44cm or 42cm handlebars?

Discussion in 'Cycling Equipment' started by Az cactus, Oct 28, 2005.

  1. Az cactus

    Az cactus New Member

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    Hi guys, I'm putting together a road bike, and I was wondering if there is any advantage getting a 44cm handlebars over the 42's, I'm 5' 10" tall and have no clue at all, so any help will be appreciated, thanks!!

    AC
     
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  2. PeterF

    PeterF New Member

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    Be aware that the various companies measure their bars differently. For example, I have a 3TTT Forgie bar that is listed as a 44. Italian bars measure outside to outside. 3TTT's also flare at the drops and that is the point where they measure it as a 44. I have a Ritchey that's a 42 (measured center to center). The Ritchey is actually wider at the hoods (where I spend about 99% of the time). I have used a 44 (c-t-c), and this might be the recommended size for me due to my shoulder width, but I prefer the slightly more compact feeling of the 42 Ritchey's. Try a few set ups and see what you like.
     
  3. PolishPaul

    PolishPaul New Member

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    Get what feels better!

    While i was shopping for my roadbike i test rode a Trek and a LeMond like 5 times each back and forth. Although i didn't find anything different, i noticed they had a wider handlebars on the Lemond... I'm 6'00 avg size. The bike felt much more stable and they were more my shoulder width so i had them put on the larger handlebars.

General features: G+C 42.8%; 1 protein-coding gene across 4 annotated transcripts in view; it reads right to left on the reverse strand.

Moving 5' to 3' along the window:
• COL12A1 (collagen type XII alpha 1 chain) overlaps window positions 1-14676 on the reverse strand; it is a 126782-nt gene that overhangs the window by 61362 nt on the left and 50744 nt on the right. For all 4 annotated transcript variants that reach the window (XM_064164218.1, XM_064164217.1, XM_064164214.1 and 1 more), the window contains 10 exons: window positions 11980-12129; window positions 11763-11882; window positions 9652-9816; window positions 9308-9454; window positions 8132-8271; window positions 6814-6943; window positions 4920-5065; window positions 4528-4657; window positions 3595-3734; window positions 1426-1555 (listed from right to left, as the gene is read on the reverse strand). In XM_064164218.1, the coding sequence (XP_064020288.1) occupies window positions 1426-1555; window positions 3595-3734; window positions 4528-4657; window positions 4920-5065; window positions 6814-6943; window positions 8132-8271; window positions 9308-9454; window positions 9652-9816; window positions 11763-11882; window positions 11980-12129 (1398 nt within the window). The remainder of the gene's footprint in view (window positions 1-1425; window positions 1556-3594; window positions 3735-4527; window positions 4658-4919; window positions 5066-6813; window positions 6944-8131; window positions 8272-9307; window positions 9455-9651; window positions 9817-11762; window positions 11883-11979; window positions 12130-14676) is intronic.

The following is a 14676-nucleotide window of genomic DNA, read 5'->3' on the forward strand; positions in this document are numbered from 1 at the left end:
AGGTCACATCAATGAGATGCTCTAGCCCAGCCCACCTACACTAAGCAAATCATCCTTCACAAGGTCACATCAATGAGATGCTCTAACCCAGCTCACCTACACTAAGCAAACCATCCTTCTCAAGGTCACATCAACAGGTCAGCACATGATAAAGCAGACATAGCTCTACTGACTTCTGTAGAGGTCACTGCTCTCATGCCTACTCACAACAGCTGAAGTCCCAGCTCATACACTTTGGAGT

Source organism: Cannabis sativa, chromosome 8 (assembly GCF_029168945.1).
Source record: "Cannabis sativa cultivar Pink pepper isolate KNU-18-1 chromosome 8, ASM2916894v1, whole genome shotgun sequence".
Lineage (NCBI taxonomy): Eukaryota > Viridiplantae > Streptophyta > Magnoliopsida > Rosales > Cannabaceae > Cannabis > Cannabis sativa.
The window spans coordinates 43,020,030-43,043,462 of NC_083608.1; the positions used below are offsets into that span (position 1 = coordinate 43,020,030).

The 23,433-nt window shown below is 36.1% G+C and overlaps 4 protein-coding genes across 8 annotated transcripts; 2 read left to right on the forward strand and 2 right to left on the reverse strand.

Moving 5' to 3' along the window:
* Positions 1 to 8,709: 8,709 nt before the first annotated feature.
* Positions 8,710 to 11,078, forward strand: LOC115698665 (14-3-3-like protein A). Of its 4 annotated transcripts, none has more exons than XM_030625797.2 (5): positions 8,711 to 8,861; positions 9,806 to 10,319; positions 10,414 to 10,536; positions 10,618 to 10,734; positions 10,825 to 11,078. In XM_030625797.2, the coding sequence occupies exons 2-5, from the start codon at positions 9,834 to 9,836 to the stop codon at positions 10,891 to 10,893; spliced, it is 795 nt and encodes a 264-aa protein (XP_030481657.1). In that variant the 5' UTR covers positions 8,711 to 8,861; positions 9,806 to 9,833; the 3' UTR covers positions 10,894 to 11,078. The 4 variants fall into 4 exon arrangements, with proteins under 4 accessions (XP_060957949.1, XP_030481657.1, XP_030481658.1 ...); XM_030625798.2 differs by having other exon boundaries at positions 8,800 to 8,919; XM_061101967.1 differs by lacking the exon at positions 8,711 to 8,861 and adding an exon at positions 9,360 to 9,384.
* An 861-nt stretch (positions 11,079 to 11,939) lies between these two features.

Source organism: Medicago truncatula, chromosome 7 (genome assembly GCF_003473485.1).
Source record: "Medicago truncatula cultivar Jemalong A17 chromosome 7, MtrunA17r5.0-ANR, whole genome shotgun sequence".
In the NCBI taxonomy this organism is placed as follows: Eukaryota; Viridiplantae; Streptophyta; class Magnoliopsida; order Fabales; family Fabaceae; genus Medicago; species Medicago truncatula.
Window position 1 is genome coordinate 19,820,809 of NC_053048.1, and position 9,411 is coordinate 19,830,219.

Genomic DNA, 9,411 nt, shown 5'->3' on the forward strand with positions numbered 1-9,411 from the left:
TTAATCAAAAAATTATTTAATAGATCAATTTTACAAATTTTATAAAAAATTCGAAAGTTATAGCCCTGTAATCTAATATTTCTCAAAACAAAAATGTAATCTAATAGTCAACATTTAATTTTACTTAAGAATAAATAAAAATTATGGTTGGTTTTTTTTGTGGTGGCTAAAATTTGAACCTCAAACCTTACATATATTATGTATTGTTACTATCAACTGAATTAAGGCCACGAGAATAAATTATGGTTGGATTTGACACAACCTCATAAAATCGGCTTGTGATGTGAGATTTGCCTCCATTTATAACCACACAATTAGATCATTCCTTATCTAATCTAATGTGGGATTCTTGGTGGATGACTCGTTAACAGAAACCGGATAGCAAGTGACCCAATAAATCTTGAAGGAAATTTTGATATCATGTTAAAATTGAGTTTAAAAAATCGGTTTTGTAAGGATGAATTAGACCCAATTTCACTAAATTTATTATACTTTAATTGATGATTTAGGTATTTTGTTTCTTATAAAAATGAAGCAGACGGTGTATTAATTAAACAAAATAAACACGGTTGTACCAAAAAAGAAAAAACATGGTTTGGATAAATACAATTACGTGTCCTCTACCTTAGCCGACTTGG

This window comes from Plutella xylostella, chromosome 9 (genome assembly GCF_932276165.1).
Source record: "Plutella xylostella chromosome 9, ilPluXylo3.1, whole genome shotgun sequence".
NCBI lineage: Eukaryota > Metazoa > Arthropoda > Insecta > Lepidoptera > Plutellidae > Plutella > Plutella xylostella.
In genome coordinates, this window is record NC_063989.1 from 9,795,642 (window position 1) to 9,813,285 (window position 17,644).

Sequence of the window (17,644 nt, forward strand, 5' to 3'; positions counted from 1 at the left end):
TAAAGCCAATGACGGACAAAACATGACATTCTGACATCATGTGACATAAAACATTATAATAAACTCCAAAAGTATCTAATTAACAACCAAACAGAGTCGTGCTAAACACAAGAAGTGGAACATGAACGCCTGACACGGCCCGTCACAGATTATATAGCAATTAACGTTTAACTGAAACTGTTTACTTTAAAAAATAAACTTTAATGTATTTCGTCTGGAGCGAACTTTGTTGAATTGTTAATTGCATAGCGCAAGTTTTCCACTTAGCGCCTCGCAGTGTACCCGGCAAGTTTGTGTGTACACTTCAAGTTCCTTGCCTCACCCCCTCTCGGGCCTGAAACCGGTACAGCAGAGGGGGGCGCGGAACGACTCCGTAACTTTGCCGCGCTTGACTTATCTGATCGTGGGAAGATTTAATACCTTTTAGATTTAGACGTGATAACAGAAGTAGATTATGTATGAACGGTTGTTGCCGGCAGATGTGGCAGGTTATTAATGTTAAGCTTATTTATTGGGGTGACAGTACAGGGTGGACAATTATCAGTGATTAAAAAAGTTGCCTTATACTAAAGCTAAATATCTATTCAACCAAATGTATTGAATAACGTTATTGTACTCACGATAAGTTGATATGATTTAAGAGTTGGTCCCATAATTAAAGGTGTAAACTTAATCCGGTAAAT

As far as size? 44cm 42cm.. i dunno.. what do YOU like? I'm not even sure what size i got, all i know is they fit great! They're my shoulder width or so and they feel stable. Even my ol' roadie friend was like.. wow - that is kinda nice paul.

    The bike shop should have all kinds of different sizes so ask for them and hold them pretending you'r eon a bike. See if they have any bikes with larger HB's that you can test ride...

    hope it helps.
     
  4. 531Aussie

    531Aussie Well-Known Member

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    also, believe it or not, some bars are wider across the bottom of the drops than the top of the drops. I had a pair that were 42 across the bottom, but 40 across the top

    I'm 6ft, and i like 42cm c to c

    I would recommend 42 c-to-c for you
     
  5. Hypnospin

    Hypnospin New Member

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    measuring from the shoulder socket to socket will get you a good guidline, i myself take a 44 by this, c-t-c, but of late use 42. if you find your knees are contacting the drops they are prob too narrow, but riding style can compensate for this.

    there is also a belief that wider bars "open up" the lungs for breathing, esp while climbing, (debunked as a theory) and that narrower are more aero by reducing frontal area (true advantage possibilty) .

    though once again these factors can be adjusted by wrist and elbow positioning.

    fit is the overall most important aspect of the bike, if it is not right all the best stuff will not be used to best advantage, so i suggest you bone up on all the fit info you can, starting with the sticky guide at the top of this forum...

    colorado cyclist has a passable primer on fit as well, check it out.





     
  6. nerdag

    nerdag New Member

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    Anatomically and physiologically, this is correct - a wider grip will give your accessory beathing muscles (intercostals, serratus anterior, and scalenes) more leverage on the rib cage, allowing you to generate more negative pressure in your thoracic cavity when you inhale, and letting you suck in oxygen more quickly - it doesn't allow you to suck in more oxygen.

    It's only really of benefit when you're really pushing hard and exercising at close to your aerobic limits.

    In practice, though, if you find this less comfortable, wider bars won't do much for your breathing.
     
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